A clinical trial evaluating the efficacy of biofeedback in reducing the frequency and severity of migraines and tension headaches in adults.
A US randomized controlled trial of Mullally and colleagues, published in Pain Physician in 2009, evaluated during 3 years the efficacy of non-invasive and non-pharmacological biofeedback to reduce the frequency and severity of migraines and headaches voltage. The results show that biofeedback is not more effective than relaxation to reduce headaches.
The Study Rationale
Migraine affects 12% of adults. It affects the quality of life of those who suffer. It impacts their family, social and professional. It generates significant direct and indirect medical costs.
Tension headaches affect about 40% of the population. They are the source of greater use of care and lower productivity. The drugs remain the primary treatment for all types of headaches. However, side effects occur frequently some of which can cause death.
Studies suggest that biofeedback electro-myographic named more frequently EMG biofeedback, administered alone or combined with relaxation techniques, reduce tension headaches of 40% to 60%. EMG biofeedback is a technique that would allow patients to improve their physical health by taming the signals from their bodies. It was still necessary to ensure a randomized controlled trial.
The technique of EMG biofeedback could reduce tension headaches by about 40%.
Is biofeedback effective in reducing the frequency and severity of migraines and tension headaches?
The randomized controlled Mullally and colleagues evaluated for 36 months the efficacy of biofeedback to reduce the frequency and severity of migraines and tension headaches. The study examined 64 adults aged between 18 and 55 years. All participants suffered from migraine with or without tension headaches. Headaches appeared to be more than a year before the start of the intervention. The frequency should be between 2 and 5 times per month.
Patients were randomly assigned either to the biofeedback program combined with relaxation techniques, either single relaxation program. All patients were followed by a neurologist.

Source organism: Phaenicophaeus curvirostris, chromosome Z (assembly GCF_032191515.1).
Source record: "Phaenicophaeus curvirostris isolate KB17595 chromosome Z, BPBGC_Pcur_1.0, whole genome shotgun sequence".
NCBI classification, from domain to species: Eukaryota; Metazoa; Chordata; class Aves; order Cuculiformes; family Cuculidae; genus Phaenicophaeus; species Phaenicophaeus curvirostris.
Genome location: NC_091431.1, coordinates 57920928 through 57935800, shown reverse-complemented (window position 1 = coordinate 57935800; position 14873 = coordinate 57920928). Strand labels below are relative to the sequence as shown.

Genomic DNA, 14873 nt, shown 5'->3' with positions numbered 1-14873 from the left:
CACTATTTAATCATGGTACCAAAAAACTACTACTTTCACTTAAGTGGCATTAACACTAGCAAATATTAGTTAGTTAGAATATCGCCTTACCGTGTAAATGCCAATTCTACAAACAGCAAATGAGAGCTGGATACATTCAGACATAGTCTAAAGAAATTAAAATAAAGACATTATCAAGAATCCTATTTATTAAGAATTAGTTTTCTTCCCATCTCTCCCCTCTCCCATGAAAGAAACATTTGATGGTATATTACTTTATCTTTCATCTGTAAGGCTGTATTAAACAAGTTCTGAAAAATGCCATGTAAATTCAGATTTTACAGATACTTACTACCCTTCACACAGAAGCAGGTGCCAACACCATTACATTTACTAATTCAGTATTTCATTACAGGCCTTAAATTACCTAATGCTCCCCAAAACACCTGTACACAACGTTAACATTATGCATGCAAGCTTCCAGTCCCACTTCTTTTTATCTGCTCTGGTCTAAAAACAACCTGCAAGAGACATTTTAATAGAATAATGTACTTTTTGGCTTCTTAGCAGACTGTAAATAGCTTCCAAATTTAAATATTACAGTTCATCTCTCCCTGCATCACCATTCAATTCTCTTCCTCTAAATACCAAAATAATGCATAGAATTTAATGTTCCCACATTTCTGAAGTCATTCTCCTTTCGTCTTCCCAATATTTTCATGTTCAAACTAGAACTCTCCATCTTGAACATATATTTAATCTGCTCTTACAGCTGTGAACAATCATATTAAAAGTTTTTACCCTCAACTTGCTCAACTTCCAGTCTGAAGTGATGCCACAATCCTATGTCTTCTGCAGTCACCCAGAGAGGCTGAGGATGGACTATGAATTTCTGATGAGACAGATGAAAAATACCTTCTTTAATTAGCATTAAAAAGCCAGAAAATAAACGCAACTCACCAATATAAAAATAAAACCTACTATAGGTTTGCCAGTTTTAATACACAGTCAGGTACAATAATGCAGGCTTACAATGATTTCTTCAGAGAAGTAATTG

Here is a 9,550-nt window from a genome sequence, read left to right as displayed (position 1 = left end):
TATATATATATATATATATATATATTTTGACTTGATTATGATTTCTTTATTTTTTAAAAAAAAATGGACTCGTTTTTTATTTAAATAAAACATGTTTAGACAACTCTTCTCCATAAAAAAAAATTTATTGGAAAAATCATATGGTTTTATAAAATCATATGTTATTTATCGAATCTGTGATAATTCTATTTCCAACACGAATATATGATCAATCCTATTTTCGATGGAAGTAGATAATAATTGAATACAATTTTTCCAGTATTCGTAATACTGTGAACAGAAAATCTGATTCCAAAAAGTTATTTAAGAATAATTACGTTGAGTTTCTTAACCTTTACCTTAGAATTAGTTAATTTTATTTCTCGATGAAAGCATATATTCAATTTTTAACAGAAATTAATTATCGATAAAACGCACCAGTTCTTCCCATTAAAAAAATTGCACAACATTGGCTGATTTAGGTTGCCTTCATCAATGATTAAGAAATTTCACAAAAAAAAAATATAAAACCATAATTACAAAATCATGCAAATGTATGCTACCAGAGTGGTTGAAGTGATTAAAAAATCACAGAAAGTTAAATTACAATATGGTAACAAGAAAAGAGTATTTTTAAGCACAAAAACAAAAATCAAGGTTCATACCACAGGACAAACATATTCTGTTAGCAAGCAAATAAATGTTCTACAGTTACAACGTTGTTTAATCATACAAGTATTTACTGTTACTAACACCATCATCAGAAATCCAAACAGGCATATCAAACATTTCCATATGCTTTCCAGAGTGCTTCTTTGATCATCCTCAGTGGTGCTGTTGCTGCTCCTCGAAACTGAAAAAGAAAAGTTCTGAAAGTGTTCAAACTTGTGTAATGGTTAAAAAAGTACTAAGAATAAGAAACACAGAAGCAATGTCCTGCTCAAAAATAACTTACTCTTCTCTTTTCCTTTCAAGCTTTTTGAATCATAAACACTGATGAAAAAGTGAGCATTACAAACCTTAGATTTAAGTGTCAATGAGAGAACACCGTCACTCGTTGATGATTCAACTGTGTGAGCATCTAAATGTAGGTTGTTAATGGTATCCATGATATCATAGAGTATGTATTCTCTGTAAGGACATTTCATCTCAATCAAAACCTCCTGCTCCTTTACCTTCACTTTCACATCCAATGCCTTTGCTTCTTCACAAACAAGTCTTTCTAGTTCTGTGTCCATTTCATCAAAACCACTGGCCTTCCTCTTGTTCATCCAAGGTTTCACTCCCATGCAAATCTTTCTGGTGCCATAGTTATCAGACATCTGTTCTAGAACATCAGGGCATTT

Patients completed a questionnaire at the start of surgery and at 3, 6, 9, 12, 24 and 36 months. The questionnaire raised the total number of headache, the number of severe headache and mild headaches. Patients who followed the biofeedback technique were asked about the effectiveness of this technique to prevent or reduce moderate and severe headaches.
The Non-Pharmacological Intervention (NPI) assessed
Biofeedback was supervised by a licensed psychologist with extensive experience in the use of techniques for managing headaches. The method of biofeedback consists of 10 sessions of 50 minutes. First, a sensor fetches the frontal muscles signals. Then the information is transmitted to the patient in auditory and visual form that he becomes aware of his state of contraction or relaxation. Finally, through relaxation, it acquires a degree of control over the physiological functions that contribute to headaches.
The patients in the relaxation group significantly decrease the frequency and severity of headaches in the first 12 months. These results are maintained after three years. The group benefiting from the biofeedback and relaxation benefits from the same improvements. After three months, 48% of patients in group benefiting from the biofeedback and relaxation reported less severe headaches compared to only 35% in the relaxation group. The number of drugs used by the patients and the medical care utilization decreased in both groups after three years.
Biofeedback provides no additional benefit compared to only relaxation sessions to reduce the frequency and severity of migraines and tension headaches.
What it means for Patients
People suffering regularly from migraines and tension headaches can use relaxation methods. They are effective in reducing the frequency and severity of migraines and headaches in the long run. The biofeedback technique brings no additional benefits.
What it means for Healthcare Professionals
Relaxation should remain the main non-pharmacological intervention to prevent migraines and tension headaches.
What it means for Researchers
This study did not provide scientific evidence for the effectiveness of biofeedback to reduce migraines and tension headaches. However, lack of adherence during the study could bias the results.
What it means for Policymakers
Headaches are a major public health problem. They are very expensive. They increase dependence on care and loss of productivity. Biofeedback is used for decades pout attempt to treat headaches. This trial showed no additional benefit of biofeedback over conventional relaxation techniques to treat migraines and tension headaches in adults.
Mullally WJ, Hall K, Goldstein R (2009). Efficacy of biofeedback in the treatment of migraine and tension type headaches. Pain Physician, 12, 1005-1011.
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To reference this Blog en Sante © article
Ninot G (2015). Efficacy of biofeedback against headaches. Blog en Sante, A69.
© Copyright 2015 Gregory Ninot. All rights reserved.